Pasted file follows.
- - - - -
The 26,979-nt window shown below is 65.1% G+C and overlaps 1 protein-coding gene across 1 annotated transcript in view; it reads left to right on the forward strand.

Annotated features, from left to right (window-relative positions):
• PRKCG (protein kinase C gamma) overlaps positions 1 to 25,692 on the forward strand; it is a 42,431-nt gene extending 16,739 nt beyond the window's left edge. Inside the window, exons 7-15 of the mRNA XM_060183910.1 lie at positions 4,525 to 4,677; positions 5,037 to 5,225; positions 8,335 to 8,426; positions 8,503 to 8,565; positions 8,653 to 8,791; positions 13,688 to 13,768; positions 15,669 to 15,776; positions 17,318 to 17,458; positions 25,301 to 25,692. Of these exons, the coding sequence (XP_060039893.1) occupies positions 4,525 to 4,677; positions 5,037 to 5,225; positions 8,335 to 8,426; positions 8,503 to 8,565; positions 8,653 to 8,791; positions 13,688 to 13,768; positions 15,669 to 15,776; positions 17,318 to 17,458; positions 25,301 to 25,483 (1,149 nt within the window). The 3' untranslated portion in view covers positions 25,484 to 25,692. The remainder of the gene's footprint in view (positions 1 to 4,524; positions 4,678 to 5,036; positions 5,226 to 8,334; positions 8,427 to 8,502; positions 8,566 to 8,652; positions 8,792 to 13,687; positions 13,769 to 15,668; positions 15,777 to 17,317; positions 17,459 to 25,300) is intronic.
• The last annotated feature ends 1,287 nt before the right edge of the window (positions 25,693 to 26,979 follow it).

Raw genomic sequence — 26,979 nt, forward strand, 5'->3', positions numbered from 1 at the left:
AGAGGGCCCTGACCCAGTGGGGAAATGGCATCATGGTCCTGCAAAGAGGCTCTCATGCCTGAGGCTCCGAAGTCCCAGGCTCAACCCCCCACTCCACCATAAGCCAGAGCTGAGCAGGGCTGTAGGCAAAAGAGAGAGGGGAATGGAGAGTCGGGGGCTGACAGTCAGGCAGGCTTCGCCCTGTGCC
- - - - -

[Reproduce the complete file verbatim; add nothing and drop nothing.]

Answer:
The 26,979-nt window shown below is 65.1% G+C and overlaps 1 protein-coding gene across 1 annotated transcript in view; it reads left to right on the forward strand.

Annotated features, from left to right (window-relative positions):
• PRKCG (protein kinase C gamma) overlaps positions 1 to 25,692 on the forward strand; it is a 42,431-nt gene extending 16,739 nt beyond the window's left edge. Inside the window, exons 7-15 of the mRNA XM_060183910.1 lie at positions 4,525 to 4,677; positions 5,037 to 5,225; positions 8,335 to 8,426; positions 8,503 to 8,565; positions 8,653 to 8,791; positions 13,688 to 13,768; positions 15,669 to 15,776; positions 17,318 to 17,458; positions 25,301 to 25,692. Of these exons, the coding sequence (XP_060039893.1) occupies positions 4,525 to 4,677; positions 5,037 to 5,225; positions 8,335 to 8,426; positions 8,503 to 8,565; positions 8,653 to 8,791; positions 13,688 to 13,768; positions 15,669 to 15,776; positions 17,318 to 17,458; positions 25,301 to 25,483 (1,149 nt within the window). The 3' untranslated portion in view covers positions 25,484 to 25,692. The remainder of the gene's footprint in view (positions 1 to 4,524; positions 4,678 to 5,036; positions 5,226 to 8,334; positions 8,427 to 8,502; positions 8,566 to 8,652; positions 8,792 to 13,687; positions 13,769 to 15,668; positions 15,777 to 17,317; positions 17,459 to 25,300) is intronic.
• The last annotated feature ends 1,287 nt before the right edge of the window (positions 25,693 to 26,979 follow it).

Raw genomic sequence — 26,979 nt, forward strand, 5'->3', positions numbered from 1 at the left:
AGAGGGCCCTGACCCAGTGGGGAAATGGCATCATGGTCCTGCAAAGAGGCTCTCATGCCTGAGGCTCCGAAGTCCCAGGCTCAACCCCCCACTCCACCATAAGCCAGAGCTGAGCAGGGCTGTAGGCAAAAGAGAGAGGGGAATGGAGAGTCGGGGGCTGACAGTCAGGCAGGCTTCGCCCTGTGCC